Tinderbox Attributes

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Tinderbox is personal content assistant assistant for making, analyzing, and sharing notes.


Tinderbox offers you lots of ways to make, organize, and share notes.

Tinderbox notes are lightweight. They don't take up much memory or use much computer power. You can make new notes quickly and move them around easily. You don't need to worry whether you need a note or not.

At right, we see three Tinderbox notes, as seen in the Map View. Each note has its own title. The topmost note is blue-gray, the others are warm gray. The note "Fresh Styles" has some text, as we can see from the dog-ear icon in its lower-right corner. The other notes have no text right now.


Inside A Tinderbox Note

Each Tinderbox note is a long list of attributes and their values. Each attribute describes some aspect of the note: its name, color, position, size. Each attribute has a value; values can be numbers, character strings, boolean (true/false) values, dates, colors, files, and so forth.

Whenever you rename, edit, or change a note in Tinderbox, you are actually changing the value of one or more attributes of that note.

Many Tinderbox attributes are automatically defined by the Tinderbox itself and have special meaning to the program. Tinderbox always uses the attribute "Color", for instance, to select the color in which the note is drawn. These built-in attributes are called system attributes.

You can use the Attributes window to add new attributes to a Tinderbox document. These user attributes can mean whatever you like. Attributes give you a handy way of storing specific information in a specific place, making it easier to find later.

The same set of attributes are used for every note in a document, so defining a new user attribute makes that attribute available in every note. Tinderbox is very clever about managing its memory, though, so adding new attributes requires very little memory.


Default Values

If Tinderbox needs to check the value of an attribute, it first sees whether a specific value has been assigned to that note.

If a specific value has not been assigned, most attributes define a default value that applies whenever no specific value exists. In the example at right, no width has been assigned to a note. Tinderbox needs to know the note's width in order to draw it, and so Tinderbox uses the default value of the note.

The Attributes window lets you change the default value of System and User attributes. Changing default values can be very powerful. For example, if you set the default value of Color to, say, Red, then all newly-created notes will be red, and all notes for which no specific color was chosen will also become red.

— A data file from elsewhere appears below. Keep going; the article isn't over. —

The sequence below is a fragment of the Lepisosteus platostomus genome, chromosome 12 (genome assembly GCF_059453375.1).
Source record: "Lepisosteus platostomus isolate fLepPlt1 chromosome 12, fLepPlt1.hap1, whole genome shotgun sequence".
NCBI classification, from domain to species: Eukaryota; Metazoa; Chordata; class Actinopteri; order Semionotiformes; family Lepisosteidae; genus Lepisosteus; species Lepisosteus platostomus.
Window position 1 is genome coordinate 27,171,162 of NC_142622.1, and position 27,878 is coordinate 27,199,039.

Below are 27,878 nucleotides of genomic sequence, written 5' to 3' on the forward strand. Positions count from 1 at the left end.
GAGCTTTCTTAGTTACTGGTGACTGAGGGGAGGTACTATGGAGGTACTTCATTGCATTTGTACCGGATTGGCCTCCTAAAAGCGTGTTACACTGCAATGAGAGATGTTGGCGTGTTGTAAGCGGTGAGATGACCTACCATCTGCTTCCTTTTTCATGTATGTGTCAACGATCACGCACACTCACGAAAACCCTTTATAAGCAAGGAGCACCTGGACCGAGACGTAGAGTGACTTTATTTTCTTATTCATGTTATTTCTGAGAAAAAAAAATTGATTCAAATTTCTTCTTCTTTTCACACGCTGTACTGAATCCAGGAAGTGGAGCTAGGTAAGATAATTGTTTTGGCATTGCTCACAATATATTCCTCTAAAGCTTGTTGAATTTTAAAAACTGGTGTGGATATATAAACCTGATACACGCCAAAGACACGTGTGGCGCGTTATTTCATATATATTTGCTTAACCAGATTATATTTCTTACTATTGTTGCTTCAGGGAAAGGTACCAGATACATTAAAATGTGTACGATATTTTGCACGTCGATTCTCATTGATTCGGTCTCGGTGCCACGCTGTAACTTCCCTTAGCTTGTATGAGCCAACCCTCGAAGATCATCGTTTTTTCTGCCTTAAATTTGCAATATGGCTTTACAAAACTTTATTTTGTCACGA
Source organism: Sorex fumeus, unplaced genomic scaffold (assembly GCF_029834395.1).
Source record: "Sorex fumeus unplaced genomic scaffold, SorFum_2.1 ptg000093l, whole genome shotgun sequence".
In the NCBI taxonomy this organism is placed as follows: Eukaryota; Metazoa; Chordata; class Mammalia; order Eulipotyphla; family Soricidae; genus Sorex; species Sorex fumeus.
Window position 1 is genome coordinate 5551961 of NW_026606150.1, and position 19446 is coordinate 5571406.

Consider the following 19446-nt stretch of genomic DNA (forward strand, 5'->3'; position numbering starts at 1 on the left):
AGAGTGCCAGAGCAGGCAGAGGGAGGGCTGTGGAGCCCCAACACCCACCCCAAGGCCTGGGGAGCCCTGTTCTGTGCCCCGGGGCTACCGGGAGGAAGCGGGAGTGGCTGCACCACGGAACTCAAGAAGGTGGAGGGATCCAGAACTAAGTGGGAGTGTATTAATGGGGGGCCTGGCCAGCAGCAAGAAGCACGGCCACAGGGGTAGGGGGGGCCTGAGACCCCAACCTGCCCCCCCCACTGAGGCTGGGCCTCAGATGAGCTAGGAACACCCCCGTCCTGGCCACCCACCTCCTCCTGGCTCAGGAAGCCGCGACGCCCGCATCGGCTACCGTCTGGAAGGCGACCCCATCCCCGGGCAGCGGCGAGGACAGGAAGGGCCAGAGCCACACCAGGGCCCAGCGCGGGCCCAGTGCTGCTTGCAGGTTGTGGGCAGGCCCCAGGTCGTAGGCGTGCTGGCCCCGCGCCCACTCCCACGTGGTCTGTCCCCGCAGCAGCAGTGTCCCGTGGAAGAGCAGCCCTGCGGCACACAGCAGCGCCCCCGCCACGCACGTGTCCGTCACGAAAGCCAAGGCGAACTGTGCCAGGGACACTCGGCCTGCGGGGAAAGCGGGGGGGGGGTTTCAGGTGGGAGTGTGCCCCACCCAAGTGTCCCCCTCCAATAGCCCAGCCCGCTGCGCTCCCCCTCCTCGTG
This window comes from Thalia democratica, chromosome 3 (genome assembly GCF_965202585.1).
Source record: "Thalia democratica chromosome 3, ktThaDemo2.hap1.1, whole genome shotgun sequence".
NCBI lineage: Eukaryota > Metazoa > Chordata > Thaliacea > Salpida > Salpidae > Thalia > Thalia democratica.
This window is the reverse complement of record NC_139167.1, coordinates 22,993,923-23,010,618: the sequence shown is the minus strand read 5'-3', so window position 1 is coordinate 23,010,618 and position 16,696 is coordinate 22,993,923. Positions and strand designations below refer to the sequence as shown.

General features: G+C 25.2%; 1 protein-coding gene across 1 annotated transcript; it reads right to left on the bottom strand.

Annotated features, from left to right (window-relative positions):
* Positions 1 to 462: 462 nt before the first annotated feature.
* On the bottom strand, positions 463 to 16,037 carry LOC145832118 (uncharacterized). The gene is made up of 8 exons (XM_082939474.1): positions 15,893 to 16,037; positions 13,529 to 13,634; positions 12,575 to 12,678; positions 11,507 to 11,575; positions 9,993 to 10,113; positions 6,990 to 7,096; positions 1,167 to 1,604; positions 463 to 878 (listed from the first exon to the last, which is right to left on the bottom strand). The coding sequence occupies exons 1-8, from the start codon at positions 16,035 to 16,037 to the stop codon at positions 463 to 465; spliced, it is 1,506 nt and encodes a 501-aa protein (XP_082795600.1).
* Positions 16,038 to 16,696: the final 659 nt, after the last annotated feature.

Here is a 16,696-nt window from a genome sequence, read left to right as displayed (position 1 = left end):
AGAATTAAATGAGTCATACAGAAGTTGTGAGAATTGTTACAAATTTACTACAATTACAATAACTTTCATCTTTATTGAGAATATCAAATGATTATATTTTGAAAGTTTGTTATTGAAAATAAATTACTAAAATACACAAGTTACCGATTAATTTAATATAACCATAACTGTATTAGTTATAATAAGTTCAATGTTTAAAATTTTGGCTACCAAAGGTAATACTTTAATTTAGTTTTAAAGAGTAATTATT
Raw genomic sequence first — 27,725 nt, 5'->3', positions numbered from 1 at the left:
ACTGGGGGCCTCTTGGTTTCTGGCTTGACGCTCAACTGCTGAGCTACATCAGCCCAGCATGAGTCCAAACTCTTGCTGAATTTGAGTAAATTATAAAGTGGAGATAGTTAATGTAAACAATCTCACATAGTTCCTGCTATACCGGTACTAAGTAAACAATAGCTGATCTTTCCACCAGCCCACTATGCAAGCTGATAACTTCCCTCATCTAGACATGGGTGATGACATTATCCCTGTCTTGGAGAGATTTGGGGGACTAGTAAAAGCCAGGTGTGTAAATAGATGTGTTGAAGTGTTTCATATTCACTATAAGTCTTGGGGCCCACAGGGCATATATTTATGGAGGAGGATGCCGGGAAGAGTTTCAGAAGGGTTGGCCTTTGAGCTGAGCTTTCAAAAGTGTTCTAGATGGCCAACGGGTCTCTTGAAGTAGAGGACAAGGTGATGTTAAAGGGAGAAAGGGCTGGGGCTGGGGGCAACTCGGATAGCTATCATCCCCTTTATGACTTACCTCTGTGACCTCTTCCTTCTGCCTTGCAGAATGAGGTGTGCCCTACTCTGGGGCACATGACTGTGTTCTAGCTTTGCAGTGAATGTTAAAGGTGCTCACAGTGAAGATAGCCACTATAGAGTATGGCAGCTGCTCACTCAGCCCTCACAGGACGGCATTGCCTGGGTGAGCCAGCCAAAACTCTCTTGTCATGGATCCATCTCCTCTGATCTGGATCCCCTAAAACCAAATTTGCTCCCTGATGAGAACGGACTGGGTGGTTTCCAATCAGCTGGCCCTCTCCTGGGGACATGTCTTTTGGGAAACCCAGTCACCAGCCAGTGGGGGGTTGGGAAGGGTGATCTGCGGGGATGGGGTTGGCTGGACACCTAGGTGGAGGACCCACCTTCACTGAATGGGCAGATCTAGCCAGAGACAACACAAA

Setting Attributes

Tinderbox provides special shortcuts for editing the attributes you change most often. The Color Menu, for example, changes the value of the Color attribute, and the Text Window changes the value of the Text attribute.

Text windows can also display a table of especially-significant attribute-value pairs for the note. The key attributes in a table displayed at the top of the text window. (A few attributes, such as "text length", are read-only, but most values can be changed by double-clicking their value)

The key attributes for a note are determined by the value of the attribute named KeyAttributes. This attribute is simply a list of attribute names, separated by semi-colons.


When using Tinderbox, we often want to create a group of notes that describe similar things -- books, or Web sites, or journal entries, to tasks to be remembered. Tinderbox lets you designate a note to be a prototype for a family of notes.

If a note has a prototype, Tinderbox will look to the prototype whenever it needs the value of an attribute that isn't defined for that note. If no Key Attributes are defined for a specific book, for example, Tinderbox might look at the prototype "ProtoBook" before using the default value. This lets you add, say, "Author;Title;Publisher" as key attributes to all books, or set the color of all Tasks to bright red.



Using Attributes and Values

You use attributes and values whenever you use Tinderbox. Much of the time, of course, you don't think about attributes in general -- just about the specific attributes you're using right now. As you gain experience with Tinderbox, you'll find new ways to use attributes and values.

You can inspect and change the value of any attribute in a note's Get Info... window.

Agents often use attributes in order to locate notes accurately. If you define a user attribute Author to hold the author of books mentioned in your notes, then it's easy for agents to locate books written by Booker T. Washington without being confused by notes on events in Seattle, Washington. In the same way, we might add a Keywords attribute to let us add hints to help agents that assign journal entries to categories or departments.

Date values can be expressed relative to the current time; for example, today+36 hours. This is often a great convenience when defining agents and actions.

The value of any attribute can be exported to HTML using the expression ^Get(attribute_name). This has a host of uses! For example, if different notes should be exported with different background colors, we could set the desired color in a user attribute and then fetch the value in the export template:

<body bgcolor="^get(CustomBackgroundColor)^"....



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